I was at Borders a few nights ago and I picked up 'Warhammer 40,000: The Killing Ground', 'The Art of Clint Langley: Dark Visions from the grim Worlds of Warhammer', 'The Army of Flanders and the Spanish Road: 1567-1659' by Geoffrey Parker, 'Forgotten Wars: The End of Britain's Asian Empire' by Christopher Bayly and Tim Harper and 'The grand Strategy of Philip II' by Geoffrey Parker.

I finished 'The Lover' by Marguerite Duras a few days back. I have just started on 'Battles of the Thirty Years War: From White Mountain to Nordlingen 1618-1635'. I am also in the midst of a few other books including 'God is not great: How religion poisons the world' by Christopher Hitchens.

What you are guys reading?

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Two chapters to go in Enemy at the Gates but I've set that aside to read Jonathan Strange & Mr Norrell by Susanna Clark at the moment.
I'm reading the new edition of A Peace to End All Peace: The Fall of the Ottoman Empire and the Creation of the Modern Middle East, by David Fromkin.
I'm labouring through '334' by Thomas Disch. Not an easy read.
Finished "The Hundred Years War III: Divided Houses" by Jonathan Sumption. The third volume in this series. It was Outstanding, just like the first two. I can't wait till the next volume. This series covers everything: fiscal, social, political, military, and ideological of the main adversaries and not so main of this war. Highly recommended.
Now, you have gotten me very interested. I gather that this is not the usual re-tellings of Agincourt, Crecy and Poiters or new re-constructions of them. The socio-political and economic dimensions would be intriguing as would the whole war as seen from a non-Anglo-Saxon chest-thumping perspective.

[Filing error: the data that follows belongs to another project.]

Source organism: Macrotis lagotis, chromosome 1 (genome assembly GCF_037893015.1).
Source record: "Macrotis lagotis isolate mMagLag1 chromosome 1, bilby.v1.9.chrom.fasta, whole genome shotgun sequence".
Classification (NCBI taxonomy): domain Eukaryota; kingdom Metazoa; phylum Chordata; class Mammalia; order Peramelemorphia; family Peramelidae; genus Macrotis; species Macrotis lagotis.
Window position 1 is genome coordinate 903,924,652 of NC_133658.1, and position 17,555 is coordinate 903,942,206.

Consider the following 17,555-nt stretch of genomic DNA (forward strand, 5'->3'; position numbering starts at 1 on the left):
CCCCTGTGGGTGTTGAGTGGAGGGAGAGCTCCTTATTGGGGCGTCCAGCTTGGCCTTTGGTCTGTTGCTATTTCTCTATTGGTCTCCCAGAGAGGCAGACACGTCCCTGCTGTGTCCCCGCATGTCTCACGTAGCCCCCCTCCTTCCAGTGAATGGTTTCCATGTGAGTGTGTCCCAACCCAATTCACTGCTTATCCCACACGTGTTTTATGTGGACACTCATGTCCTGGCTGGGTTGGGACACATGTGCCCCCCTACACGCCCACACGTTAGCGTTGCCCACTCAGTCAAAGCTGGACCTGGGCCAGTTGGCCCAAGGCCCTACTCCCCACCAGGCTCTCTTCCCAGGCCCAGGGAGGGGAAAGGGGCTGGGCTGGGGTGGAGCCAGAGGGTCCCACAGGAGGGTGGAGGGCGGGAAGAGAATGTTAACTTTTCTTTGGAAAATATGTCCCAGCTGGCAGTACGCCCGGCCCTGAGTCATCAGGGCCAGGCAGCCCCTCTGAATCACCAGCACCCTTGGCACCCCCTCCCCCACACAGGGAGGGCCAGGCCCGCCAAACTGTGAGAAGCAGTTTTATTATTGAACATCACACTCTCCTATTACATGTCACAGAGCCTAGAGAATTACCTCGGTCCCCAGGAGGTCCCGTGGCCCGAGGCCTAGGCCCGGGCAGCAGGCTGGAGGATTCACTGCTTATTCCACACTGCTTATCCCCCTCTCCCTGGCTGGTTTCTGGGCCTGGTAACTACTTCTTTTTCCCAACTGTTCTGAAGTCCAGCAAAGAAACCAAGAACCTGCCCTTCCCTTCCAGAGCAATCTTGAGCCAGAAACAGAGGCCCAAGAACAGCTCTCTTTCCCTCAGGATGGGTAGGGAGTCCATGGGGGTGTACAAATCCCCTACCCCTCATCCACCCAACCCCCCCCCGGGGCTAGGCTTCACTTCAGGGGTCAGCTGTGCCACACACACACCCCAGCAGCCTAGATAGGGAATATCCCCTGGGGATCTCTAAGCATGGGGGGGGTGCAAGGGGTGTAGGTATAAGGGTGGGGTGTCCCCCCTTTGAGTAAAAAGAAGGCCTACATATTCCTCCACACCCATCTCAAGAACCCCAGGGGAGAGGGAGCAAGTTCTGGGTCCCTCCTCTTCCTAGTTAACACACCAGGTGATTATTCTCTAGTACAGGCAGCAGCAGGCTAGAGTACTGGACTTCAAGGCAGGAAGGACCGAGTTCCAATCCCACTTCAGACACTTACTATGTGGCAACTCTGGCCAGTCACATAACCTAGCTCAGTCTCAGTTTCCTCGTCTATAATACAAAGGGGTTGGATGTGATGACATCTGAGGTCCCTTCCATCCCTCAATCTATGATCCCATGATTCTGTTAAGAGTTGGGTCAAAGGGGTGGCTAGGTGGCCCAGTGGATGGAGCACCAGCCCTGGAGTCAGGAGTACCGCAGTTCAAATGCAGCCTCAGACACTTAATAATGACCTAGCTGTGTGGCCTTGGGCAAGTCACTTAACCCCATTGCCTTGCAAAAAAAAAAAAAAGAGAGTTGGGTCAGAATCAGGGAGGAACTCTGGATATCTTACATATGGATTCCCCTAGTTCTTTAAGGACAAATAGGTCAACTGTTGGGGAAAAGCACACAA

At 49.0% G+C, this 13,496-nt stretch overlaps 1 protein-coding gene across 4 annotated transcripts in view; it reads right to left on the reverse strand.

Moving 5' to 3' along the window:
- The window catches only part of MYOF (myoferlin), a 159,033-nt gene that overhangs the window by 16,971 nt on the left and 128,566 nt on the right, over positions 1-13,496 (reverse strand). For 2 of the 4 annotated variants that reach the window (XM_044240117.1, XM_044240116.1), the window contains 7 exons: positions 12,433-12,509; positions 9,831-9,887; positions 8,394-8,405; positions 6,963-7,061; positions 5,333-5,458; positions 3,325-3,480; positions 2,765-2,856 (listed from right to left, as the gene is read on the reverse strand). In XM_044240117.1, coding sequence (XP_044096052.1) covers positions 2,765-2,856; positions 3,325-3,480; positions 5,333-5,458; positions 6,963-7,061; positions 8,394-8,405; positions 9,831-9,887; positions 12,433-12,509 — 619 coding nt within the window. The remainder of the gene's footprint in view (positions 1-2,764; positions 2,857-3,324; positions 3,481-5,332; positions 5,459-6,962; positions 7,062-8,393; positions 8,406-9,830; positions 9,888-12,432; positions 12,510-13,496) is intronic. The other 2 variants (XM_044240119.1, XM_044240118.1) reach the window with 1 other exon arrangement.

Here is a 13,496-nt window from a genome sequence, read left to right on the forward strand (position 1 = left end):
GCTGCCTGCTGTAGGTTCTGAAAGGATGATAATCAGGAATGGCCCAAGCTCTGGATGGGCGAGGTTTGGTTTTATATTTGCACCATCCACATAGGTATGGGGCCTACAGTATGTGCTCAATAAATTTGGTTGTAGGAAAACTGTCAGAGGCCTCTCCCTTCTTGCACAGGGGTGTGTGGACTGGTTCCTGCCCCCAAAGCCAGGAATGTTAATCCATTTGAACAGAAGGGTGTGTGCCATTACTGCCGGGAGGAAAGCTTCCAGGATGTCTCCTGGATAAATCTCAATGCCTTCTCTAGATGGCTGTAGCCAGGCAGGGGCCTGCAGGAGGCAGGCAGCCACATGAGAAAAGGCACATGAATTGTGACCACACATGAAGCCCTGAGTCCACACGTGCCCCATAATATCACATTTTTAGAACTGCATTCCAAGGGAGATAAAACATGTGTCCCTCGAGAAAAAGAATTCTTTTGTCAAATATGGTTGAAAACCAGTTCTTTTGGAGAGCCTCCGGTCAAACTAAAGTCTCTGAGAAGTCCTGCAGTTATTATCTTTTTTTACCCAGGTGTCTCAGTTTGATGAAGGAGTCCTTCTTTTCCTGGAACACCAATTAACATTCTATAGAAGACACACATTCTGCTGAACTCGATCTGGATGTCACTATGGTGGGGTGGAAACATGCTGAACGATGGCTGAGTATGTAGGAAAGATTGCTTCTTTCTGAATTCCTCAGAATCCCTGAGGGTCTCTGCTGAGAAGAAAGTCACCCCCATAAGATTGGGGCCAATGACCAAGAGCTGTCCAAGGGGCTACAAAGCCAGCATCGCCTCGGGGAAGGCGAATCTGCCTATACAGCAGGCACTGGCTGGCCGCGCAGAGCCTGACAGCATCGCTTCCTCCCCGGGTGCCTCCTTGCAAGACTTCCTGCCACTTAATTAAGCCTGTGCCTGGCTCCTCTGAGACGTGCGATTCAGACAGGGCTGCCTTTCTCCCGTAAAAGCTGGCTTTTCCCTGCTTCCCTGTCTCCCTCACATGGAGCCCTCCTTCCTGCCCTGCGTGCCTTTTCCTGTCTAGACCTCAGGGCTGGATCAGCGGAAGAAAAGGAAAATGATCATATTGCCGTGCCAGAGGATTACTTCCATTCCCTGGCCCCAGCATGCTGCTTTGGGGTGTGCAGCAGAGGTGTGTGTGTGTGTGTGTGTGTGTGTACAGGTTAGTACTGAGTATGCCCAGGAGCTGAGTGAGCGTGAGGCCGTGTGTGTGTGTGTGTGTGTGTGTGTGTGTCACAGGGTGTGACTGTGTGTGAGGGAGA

Thank you. I will be looking this up.
You are right. Its not the normal re-telling of the battles. It goes into war costs down to the individual soldiers, how the governments operated at this time(Evolution of the English Parliament), and the changes in military practice that would lead to modern warfare for some examples. All the volumes are 500+ to 800+ pages, but well worth the read. The perspectives are from all sides, France, Castile, Portugal, England, Scotland, etc.
"Airlines of the United States since 1914," by R.E.G. Davies. Doin' a little research for a new 18xx-style game on the development of the commercial airline industry, 1920's-60's.
That would be cool! I'd love to see a game with Howard Hughes and Juan Trippe in it.
Well, PanAm was definitely one of the major players in airline development, but their market was more overseas (Latin America, in particular) than continental. As such, they'll be in the game, but they may appear in a modified form, since I'm planning the game to be focused on the continental US.

Howard Hughes (as an individual) really has no place in this game, since it deals with airline company development and management and route development at a high level (no pun intended). Hughes was known more as an aviator than as airline pioneer, and was more of an investor. In game terms, YOU TOO can be just like him and take over a major airline by buying up its stocks! But personalities are not a component of the game.
Right now, I'm reading the 2009 edition of A Peace to End All Peace: The Fall of the Ottoman Empire and the Creation of the Modern Middle East, by David Fromkin.
I'm finally finishing "Hitler's Greatest Defeat: The collapse of Army Group Centre, June 1944" by Paul Adair, fifteen or so years after I had bought it.

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